Immortal dreams

November 20, 2012
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The Fountain of Eternal Life statue in Cleveland. Photo: Some rights reserved by Erik Daniel Drost.

"Pragmatism,” G. K. Chesterton said, “is a matter of human needs; and one of the first of human needs is to be something more than a pragmatist.” So too, faith is a matter of human desires; and one of the first of human desires is to be in contact with genuine reality. People of faith don’t want to live—or die—in a fool’s paradise. They want the real paradise or nothing. If it should turn out that our belief in the life to come has been an illusion, most of us would rather sink into nonbeing than beguile our final hours with hallucinatory dreams.

We are in a curious and puzzling situation, therefore, in which the hope for immortality is criticized in some circles as unbiblical and sub-Christian, yet affirmed in others as a matter of established empirical fact. A recent, widely publicized case is that of neurosurgeon Eben Alexander, survivor of a harrowing brush with death.

Newsweek picked up Dr. Alexander’s story in advance of the publication of his best-selling book, Proof of Heaven. The cover story, “Heaven Is Real,” coincided with an announcement of the imminent demise of the print edition of Newsweek. (Is there a heaven for newsweeklies that have seen better days?) What we learn from the Newsweek story and the book is that Dr. Alexander, stricken by a rare form of bacterial meningitis, fell into a deep coma in which his cortex, as he tells us, shut down—and awoke seven days later with memories of a profound visionary experience. Immediately losing his sense of individual selfhood, he found himself immersed in a synesthetic, holographic vision in which millions of butterflies, heavenly sounds, soaring angels, and a young woman of transcendent beauty all entered into an intricate pattern whose meaning was unconditional love: “You are loved and cherished. You have nothing to fear. There is nothing you can do wrong.”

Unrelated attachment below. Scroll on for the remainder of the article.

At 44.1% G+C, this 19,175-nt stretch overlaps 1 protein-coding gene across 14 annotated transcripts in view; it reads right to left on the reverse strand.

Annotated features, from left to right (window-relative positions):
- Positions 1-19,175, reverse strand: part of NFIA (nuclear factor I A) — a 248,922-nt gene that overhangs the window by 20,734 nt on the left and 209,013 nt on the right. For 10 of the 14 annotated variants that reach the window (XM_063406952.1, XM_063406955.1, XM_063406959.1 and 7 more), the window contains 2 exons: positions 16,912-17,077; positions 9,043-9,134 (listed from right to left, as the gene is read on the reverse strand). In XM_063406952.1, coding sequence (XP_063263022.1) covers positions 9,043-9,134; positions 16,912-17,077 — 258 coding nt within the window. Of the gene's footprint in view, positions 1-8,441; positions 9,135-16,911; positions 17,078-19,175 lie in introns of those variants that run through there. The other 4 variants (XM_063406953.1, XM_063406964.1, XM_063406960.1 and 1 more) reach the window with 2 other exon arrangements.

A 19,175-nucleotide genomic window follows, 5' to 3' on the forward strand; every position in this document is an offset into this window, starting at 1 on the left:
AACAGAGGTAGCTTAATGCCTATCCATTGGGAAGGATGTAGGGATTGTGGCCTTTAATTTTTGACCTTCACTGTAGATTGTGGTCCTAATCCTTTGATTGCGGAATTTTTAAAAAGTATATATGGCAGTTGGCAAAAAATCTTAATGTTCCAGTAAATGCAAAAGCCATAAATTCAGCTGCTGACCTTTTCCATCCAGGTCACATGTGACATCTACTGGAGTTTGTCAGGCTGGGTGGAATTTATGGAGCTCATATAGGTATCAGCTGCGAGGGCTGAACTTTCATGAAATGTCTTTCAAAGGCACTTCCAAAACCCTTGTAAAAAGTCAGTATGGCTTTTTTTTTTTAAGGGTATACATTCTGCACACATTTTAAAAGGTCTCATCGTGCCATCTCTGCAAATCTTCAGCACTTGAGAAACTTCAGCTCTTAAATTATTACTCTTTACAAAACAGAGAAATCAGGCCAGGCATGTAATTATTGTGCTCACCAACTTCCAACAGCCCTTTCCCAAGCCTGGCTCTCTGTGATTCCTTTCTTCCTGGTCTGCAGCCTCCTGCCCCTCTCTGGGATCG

Needless to say, this story is at best a glimpse, not a proof. Such visions can flood the mind in the moments of returning consciousness, or in dependence upon residual cortical function (as recent studies of patients in a persistent vegetative state would suggest). A healthy skepticism is in order and a turn to the deeper reasons for belief in the promise of eternal life.

But perhaps you’ve heard it said that it is improper for Christians to speak of the soul’s immortality at all. In that case, a distinguo is in order. On the one hand, there must be a principle of continuity between the living human person and the person who has passed beyond our sight on the journey toward final resurrection; that principle of continuity we call soul. On the other hand, Christians do not think of the soul as a fifth essence stored in the body and released at death; Christians do not think of the discarnate soul as the complete self; and Christians do not think of the soul’s immortality as natural or intrinsic; it is a sheer gift.

The Christian view of the soul is actually quite different from the Platonic or the Hindu or the Gnostic or the Cartesian or the New Age; it is more creaturely, more implicated in the life of the body, more dependent upon God, more vulnerable to sin. Christians know that the soul’s journey will not be complete until we are raised body and soul as the living unity that God designed us to be.

This is an understanding we share with Jews and Muslims, who in their classical traditions affirm both immortality and resurrection. There are hints in the Hebrew Bible: “If a man die, shall he live again?” asks the book of Job. “All the days of my service I would wait, till my release should come. Thou wouldest call, and I would answer thee; thou wouldest long for the work of thy hand” (RSV). It is this call from our Maker and Redeemer that awakens us from death, not some inherent excellence and indestructibility in our souls. And I am reminded by my son John of a wise saying of al-Ghazali to the effect that the combination of both—immortality of the soul and resurrection of the body—is what makes the promised resurrection “the most perfect of all things.”